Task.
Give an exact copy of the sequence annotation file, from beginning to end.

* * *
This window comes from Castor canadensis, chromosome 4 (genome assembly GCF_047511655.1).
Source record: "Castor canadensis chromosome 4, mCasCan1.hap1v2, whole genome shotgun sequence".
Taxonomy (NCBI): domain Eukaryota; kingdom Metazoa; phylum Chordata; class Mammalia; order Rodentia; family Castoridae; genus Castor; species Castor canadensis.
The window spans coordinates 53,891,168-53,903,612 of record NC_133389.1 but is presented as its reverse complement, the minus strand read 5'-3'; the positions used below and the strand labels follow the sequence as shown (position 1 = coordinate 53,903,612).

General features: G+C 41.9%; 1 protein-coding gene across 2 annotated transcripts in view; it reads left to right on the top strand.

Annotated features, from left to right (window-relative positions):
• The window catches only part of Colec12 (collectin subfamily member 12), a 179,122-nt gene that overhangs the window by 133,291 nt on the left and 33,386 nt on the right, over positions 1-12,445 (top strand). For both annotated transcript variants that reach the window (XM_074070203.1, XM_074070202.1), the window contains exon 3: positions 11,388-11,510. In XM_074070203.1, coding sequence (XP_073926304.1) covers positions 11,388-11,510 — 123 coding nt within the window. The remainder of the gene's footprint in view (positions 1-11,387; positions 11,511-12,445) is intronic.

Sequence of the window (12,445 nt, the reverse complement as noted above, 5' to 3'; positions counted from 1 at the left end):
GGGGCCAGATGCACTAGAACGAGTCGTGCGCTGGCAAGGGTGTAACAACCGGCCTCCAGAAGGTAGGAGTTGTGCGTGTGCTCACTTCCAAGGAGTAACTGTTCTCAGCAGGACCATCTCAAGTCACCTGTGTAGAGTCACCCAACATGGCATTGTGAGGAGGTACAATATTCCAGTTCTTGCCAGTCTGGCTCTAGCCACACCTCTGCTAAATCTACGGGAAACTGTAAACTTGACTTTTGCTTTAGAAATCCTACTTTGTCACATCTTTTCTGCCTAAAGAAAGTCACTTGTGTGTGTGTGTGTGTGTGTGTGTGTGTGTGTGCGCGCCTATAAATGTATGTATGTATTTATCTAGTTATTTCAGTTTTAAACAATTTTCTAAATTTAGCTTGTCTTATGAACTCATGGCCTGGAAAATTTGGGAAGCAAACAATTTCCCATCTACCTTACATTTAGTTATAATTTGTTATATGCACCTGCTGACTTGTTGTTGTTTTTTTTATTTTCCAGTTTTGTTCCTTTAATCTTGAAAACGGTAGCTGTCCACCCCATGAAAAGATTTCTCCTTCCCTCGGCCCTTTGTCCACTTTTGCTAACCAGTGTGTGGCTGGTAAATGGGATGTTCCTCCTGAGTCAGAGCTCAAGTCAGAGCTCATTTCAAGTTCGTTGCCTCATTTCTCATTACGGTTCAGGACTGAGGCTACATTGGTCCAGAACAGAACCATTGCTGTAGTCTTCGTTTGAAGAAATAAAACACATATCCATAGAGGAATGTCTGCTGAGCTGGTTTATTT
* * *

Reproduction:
This window comes from Castor canadensis, chromosome 4 (genome assembly GCF_047511655.1).
Source record: "Castor canadensis chromosome 4, mCasCan1.hap1v2, whole genome shotgun sequence".
Taxonomy (NCBI): domain Eukaryota; kingdom Metazoa; phylum Chordata; class Mammalia; order Rodentia; family Castoridae; genus Castor; species Castor canadensis.
The window spans coordinates 53,891,168-53,903,612 of record NC_133389.1 but is presented as its reverse complement, the minus strand read 5'-3'; the positions used below and the strand labels follow the sequence as shown (position 1 = coordinate 53,903,612).

General features: G+C 41.9%; 1 protein-coding gene across 2 annotated transcripts in view; it reads left to right on the top strand.

Annotated features, from left to right (window-relative positions):
• The window catches only part of Colec12 (collectin subfamily member 12), a 179,122-nt gene that overhangs the window by 133,291 nt on the left and 33,386 nt on the right, over positions 1-12,445 (top strand). For both annotated transcript variants that reach the window (XM_074070203.1, XM_074070202.1), the window contains exon 3: positions 11,388-11,510. In XM_074070203.1, coding sequence (XP_073926304.1) covers positions 11,388-11,510 — 123 coding nt within the window. The remainder of the gene's footprint in view (positions 1-11,387; positions 11,511-12,445) is intronic.

Sequence of the window (12,445 nt, the reverse complement as noted above, 5' to 3'; positions counted from 1 at the left end):
GGGGCCAGATGCACTAGAACGAGTCGTGCGCTGGCAAGGGTGTAACAACCGGCCTCCAGAAGGTAGGAGTTGTGCGTGTGCTCACTTCCAAGGAGTAACTGTTCTCAGCAGGACCATCTCAAGTCACCTGTGTAGAGTCACCCAACATGGCATTGTGAGGAGGTACAATATTCCAGTTCTTGCCAGTCTGGCTCTAGCCACACCTCTGCTAAATCTACGGGAAACTGTAAACTTGACTTTTGCTTTAGAAATCCTACTTTGTCACATCTTTTCTGCCTAAAGAAAGTCACTTGTGTGTGTGTGTGTGTGTGTGTGTGTGTGTGTGCGCGCCTATAAATGTATGTATGTATTTATCTAGTTATTTCAGTTTTAAACAATTTTCTAAATTTAGCTTGTCTTATGAACTCATGGCCTGGAAAATTTGGGAAGCAAACAATTTCCCATCTACCTTACATTTAGTTATAATTTGTTATATGCACCTGCTGACTTGTTGTTGTTTTTTTTATTTTCCAGTTTTGTTCCTTTAATCTTGAAAACGGTAGCTGTCCACCCCATGAAAAGATTTCTCCTTCCCTCGGCCCTTTGTCCACTTTTGCTAACCAGTGTGTGGCTGGTAAATGGGATGTTCCTCCTGAGTCAGAGCTCAAGTCAGAGCTCATTTCAAGTTCGTTGCCTCATTTCTCATTACGGTTCAGGACTGAGGCTACATTGGTCCAGAACAGAACCATTGCTGTAGTCTTCGTTTGAAGAAATAAAACACATATCCATAGAGGAATGTCTGCTGAGCTGGTTTATTT